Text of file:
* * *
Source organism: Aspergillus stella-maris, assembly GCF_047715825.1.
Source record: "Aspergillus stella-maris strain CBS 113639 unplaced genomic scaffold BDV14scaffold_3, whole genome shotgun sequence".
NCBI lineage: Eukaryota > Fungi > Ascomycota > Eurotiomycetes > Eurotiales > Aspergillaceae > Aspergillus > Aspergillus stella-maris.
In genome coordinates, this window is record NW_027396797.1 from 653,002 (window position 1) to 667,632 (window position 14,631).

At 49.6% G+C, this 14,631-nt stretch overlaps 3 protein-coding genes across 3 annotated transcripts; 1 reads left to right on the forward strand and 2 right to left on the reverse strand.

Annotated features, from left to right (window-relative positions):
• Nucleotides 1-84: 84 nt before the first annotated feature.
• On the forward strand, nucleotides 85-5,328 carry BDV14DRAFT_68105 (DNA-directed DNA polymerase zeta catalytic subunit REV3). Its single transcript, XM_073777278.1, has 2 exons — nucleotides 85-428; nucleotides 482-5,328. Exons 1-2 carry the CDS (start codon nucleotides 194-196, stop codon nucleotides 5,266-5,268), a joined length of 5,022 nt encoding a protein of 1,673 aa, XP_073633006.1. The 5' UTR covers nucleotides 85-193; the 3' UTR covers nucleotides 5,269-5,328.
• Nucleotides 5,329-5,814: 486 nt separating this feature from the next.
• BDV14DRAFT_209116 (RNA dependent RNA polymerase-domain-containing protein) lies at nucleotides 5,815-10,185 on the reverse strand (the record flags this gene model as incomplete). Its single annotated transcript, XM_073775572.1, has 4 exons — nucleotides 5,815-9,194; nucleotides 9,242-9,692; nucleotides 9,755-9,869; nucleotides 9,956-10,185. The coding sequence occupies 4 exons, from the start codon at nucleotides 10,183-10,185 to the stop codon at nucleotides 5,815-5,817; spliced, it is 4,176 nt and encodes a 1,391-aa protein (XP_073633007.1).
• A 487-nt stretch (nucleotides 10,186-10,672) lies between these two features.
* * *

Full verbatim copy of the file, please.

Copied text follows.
Source organism: Aspergillus stella-maris, assembly GCF_047715825.1.
Source record: "Aspergillus stella-maris strain CBS 113639 unplaced genomic scaffold BDV14scaffold_3, whole genome shotgun sequence".
NCBI lineage: Eukaryota > Fungi > Ascomycota > Eurotiomycetes > Eurotiales > Aspergillaceae > Aspergillus > Aspergillus stella-maris.
In genome coordinates, this window is record NW_027396797.1 from 653,002 (window position 1) to 667,632 (window position 14,631).

At 49.6% G+C, this 14,631-nt stretch overlaps 3 protein-coding genes across 3 annotated transcripts; 1 reads left to right on the forward strand and 2 right to left on the reverse strand.

Annotated features, from left to right (window-relative positions):
• Nucleotides 1-84: 84 nt before the first annotated feature.
• On the forward strand, nucleotides 85-5,328 carry BDV14DRAFT_68105 (DNA-directed DNA polymerase zeta catalytic subunit REV3). Its single transcript, XM_073777278.1, has 2 exons — nucleotides 85-428; nucleotides 482-5,328. Exons 1-2 carry the CDS (start codon nucleotides 194-196, stop codon nucleotides 5,266-5,268), a joined length of 5,022 nt encoding a protein of 1,673 aa, XP_073633006.1. The 5' UTR covers nucleotides 85-193; the 3' UTR covers nucleotides 5,269-5,328.
• Nucleotides 5,329-5,814: 486 nt separating this feature from the next.
• BDV14DRAFT_209116 (RNA dependent RNA polymerase-domain-containing protein) lies at nucleotides 5,815-10,185 on the reverse strand (the record flags this gene model as incomplete). Its single annotated transcript, XM_073775572.1, has 4 exons — nucleotides 5,815-9,194; nucleotides 9,242-9,692; nucleotides 9,755-9,869; nucleotides 9,956-10,185. The coding sequence occupies 4 exons, from the start codon at nucleotides 10,183-10,185 to the stop codon at nucleotides 5,815-5,817; spliced, it is 4,176 nt and encodes a 1,391-aa protein (XP_073633007.1).
• A 487-nt stretch (nucleotides 10,186-10,672) lies between these two features.